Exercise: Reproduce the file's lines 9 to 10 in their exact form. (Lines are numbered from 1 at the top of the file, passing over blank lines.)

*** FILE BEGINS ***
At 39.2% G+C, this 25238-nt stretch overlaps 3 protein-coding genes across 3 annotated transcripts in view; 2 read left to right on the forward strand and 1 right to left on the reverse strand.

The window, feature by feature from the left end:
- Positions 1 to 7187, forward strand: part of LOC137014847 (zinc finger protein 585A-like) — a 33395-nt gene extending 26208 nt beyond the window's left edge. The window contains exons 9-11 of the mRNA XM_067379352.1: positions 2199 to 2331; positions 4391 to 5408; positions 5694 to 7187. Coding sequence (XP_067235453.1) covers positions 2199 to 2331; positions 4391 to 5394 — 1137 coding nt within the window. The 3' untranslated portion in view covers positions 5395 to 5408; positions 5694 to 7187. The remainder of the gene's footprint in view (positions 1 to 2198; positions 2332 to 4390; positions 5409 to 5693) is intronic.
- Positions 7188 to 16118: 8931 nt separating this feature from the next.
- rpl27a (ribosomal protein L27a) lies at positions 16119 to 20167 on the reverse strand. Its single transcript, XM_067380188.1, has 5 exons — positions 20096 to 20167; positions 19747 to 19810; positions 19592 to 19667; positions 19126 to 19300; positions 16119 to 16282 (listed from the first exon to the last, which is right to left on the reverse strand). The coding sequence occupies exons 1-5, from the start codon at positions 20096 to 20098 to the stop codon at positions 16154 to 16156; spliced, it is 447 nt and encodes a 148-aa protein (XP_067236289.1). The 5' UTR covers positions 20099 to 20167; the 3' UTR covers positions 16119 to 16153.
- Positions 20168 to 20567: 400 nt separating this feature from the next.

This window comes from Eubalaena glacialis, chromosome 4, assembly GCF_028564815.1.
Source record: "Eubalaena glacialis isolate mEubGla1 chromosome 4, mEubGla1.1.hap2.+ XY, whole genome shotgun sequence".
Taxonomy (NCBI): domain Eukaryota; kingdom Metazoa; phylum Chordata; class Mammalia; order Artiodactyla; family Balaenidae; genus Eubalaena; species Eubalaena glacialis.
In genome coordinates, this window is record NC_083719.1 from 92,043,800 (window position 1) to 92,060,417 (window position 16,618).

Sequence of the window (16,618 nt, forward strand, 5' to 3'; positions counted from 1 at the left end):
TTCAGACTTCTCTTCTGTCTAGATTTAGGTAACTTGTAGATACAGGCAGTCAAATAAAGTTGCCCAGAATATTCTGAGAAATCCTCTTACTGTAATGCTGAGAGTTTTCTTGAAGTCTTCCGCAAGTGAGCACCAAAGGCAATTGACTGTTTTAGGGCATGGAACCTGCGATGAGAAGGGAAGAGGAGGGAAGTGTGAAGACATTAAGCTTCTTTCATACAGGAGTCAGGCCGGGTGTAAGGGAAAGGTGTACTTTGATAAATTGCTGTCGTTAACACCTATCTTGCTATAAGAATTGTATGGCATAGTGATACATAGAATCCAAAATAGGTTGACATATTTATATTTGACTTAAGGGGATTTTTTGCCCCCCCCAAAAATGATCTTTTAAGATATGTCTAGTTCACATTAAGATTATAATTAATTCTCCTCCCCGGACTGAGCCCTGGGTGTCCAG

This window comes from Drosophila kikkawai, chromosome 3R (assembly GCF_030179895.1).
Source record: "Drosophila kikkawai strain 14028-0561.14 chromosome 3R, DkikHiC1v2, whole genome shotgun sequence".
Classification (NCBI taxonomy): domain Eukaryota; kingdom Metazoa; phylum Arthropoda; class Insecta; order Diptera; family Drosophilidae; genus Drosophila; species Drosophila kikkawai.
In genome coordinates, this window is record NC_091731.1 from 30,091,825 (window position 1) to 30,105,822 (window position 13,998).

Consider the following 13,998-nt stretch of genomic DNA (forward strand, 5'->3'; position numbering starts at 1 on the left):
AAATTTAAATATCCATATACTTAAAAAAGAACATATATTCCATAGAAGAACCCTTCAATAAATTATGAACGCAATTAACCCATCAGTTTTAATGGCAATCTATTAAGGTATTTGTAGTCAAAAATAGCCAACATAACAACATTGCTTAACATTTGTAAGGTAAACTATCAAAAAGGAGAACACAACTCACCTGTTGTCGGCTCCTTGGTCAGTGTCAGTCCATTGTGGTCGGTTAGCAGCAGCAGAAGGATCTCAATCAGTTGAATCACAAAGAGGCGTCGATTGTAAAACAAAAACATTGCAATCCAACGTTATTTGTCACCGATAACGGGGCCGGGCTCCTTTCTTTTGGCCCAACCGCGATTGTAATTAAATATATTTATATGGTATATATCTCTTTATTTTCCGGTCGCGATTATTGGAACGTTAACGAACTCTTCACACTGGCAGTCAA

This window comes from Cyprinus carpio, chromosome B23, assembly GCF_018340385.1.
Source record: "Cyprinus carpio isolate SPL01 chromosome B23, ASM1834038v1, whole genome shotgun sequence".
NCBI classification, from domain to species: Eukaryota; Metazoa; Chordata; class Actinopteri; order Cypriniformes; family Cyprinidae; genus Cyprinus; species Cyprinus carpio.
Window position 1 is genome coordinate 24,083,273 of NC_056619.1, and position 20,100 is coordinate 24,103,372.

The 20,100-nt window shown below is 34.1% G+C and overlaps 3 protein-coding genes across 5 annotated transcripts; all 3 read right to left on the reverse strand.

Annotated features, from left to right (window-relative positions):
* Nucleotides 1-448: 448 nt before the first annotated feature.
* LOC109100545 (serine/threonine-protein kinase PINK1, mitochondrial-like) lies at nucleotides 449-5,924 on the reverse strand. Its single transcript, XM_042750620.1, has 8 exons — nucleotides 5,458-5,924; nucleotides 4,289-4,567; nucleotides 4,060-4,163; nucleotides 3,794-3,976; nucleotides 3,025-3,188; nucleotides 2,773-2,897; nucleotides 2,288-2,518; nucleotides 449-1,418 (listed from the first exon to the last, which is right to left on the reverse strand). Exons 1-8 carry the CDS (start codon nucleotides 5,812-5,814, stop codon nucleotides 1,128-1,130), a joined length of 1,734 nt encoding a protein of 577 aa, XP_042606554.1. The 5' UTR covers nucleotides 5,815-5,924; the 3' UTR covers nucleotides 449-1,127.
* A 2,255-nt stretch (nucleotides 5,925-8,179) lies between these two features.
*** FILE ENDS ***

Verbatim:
Taxonomy (NCBI): domain Eukaryota; kingdom Metazoa; phylum Chordata; class Mammalia; order Artiodactyla; family Balaenidae; genus Eubalaena; species Eubalaena glacialis.
In genome coordinates, this window is record NC_083719.1 from 92,043,800 (window position 1) to 92,060,417 (window position 16,618).